Three Theories of Copyright in Ratings

James Grimmelmann

Cornell Law School; Cornell Tech

May 19, 2012

14 Vand. J. Ent. & Tech. L. 851 (2012)
NYLS Legal Studies Research Paper No.. 12/13 #44

Are ratings copyrightable? The answer depends on what ratings are. As a history of copyright in ratings shows, some courts treat them as unoriginal facts, some treat them as creative opinions, and some treat them as troubling self-fulfilling prophecies. The push and pull among these three theories explains why ratings are such a difficult boundary case for copyright, both doctrinally and theoretically. The fact-opinion tension creates a perverse incentive for raters: the less useful a rating, the more copyrightable it looks. Self-fulfilling ratings are the most troubling of all: copyright’s usual balance between incentives and access becomes indeterminate when ratings shape reality, rather than vice versa. All three theories are necessary for a complete understanding of ratings.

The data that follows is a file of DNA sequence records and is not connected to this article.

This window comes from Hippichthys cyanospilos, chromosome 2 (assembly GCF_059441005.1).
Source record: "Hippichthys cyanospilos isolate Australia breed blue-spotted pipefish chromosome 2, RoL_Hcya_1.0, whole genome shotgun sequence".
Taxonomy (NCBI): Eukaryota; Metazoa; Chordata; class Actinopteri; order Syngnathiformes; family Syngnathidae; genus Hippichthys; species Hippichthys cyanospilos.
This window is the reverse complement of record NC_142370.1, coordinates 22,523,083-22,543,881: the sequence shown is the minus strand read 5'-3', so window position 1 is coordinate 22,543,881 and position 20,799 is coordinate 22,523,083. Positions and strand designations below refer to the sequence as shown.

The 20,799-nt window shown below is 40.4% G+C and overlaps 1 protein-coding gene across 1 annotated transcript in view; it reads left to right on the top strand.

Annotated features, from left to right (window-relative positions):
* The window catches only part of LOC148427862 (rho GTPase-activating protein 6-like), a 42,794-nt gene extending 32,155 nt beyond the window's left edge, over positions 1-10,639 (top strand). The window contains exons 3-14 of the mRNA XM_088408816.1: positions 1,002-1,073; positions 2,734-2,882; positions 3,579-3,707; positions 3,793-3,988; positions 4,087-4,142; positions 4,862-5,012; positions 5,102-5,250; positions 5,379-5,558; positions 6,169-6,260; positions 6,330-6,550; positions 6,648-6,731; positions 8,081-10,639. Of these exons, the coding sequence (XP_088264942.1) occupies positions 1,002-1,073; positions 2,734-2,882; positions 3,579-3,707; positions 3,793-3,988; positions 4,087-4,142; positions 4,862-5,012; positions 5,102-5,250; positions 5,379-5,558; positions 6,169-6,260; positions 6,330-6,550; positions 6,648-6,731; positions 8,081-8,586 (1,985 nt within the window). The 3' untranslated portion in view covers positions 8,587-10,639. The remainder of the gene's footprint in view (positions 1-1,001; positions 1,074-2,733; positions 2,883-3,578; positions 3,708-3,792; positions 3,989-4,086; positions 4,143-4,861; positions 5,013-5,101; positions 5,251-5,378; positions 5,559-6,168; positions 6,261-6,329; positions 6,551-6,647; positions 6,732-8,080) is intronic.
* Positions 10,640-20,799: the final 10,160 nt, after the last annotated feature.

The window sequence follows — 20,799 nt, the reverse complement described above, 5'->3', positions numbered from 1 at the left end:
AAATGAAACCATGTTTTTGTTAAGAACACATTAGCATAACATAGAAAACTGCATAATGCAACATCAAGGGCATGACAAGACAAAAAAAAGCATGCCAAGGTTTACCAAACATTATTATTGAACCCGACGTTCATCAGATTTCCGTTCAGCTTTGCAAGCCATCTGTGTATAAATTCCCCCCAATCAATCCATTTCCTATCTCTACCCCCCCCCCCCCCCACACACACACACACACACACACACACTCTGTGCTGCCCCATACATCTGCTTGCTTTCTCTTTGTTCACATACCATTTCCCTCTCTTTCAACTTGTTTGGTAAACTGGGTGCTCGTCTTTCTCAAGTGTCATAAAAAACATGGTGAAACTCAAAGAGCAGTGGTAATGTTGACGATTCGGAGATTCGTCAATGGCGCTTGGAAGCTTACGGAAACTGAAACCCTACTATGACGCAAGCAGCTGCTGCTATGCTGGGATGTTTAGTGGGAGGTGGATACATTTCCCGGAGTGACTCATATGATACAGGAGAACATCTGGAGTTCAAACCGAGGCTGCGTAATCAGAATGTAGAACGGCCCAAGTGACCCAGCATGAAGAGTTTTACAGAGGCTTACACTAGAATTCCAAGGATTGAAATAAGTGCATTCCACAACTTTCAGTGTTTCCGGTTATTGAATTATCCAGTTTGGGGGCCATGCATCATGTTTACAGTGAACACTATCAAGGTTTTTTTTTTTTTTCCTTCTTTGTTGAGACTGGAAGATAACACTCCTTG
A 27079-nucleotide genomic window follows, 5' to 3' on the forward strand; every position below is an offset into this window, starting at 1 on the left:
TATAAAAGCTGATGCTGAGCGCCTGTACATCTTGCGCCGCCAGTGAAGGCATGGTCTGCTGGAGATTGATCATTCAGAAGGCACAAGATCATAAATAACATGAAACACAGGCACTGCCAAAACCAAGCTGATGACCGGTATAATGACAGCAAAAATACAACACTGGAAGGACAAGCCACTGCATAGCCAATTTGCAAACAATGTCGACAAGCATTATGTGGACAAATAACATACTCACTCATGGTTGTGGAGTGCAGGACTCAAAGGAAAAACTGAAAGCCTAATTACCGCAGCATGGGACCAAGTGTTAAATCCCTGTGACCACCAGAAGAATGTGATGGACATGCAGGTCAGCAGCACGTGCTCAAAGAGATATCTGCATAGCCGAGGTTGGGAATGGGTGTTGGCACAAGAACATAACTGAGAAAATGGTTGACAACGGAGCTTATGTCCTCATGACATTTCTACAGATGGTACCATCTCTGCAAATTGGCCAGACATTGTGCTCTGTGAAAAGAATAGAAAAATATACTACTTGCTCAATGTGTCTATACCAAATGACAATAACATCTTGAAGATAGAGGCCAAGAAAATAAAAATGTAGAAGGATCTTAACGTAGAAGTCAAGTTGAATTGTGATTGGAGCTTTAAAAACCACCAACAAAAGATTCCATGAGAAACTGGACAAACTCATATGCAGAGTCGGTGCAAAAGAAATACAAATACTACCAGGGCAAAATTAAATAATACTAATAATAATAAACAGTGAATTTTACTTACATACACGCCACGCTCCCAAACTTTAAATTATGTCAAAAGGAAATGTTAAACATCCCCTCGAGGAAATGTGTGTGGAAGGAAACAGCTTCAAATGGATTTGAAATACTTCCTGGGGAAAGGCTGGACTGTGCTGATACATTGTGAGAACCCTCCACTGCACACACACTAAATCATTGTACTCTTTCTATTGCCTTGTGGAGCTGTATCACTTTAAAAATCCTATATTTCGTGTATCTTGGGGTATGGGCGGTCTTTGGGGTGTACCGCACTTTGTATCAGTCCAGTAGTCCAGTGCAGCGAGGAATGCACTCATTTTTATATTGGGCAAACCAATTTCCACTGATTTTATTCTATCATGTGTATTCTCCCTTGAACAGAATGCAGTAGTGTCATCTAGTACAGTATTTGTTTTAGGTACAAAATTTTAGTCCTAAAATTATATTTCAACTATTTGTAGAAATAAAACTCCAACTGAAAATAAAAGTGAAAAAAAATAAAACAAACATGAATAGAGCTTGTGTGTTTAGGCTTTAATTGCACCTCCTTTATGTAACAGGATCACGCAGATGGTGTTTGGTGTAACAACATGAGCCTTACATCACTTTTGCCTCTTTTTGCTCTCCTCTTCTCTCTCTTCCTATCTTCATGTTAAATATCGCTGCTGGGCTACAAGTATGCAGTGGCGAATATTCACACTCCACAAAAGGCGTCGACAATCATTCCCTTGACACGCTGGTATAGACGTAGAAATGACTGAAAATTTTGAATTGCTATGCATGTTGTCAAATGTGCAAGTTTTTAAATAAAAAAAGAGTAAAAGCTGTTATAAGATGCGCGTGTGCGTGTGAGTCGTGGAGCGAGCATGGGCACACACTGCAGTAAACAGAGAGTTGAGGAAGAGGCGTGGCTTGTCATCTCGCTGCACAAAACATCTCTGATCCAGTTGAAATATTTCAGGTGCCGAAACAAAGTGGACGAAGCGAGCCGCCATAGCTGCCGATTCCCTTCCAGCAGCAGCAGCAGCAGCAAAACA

Number of Pages in PDF File: 38

Keywords: copyright, ratings, rankings, fact/opinion

JEL Classification: K00

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Date posted: June 27, 2012  

Suggested Citation

Grimmelmann, James, Three Theories of Copyright in Ratings (May 19, 2012). 14 Vand. J. Ent. & Tech. L. 851 (2012); NYLS Legal Studies Research Paper No.. 12/13 #44. Available at SSRN: https://ssrn.com/abstract=2094523

Contact Information

James Grimmelmann (Contact Author)
Cornell Law School ( email )
Myron Taylor Hall
Cornell University
Ithaca, NY 14853-4901
United States

Cornell Tech ( email )
111 8th Avenue #302
New York, NY 10011
United States
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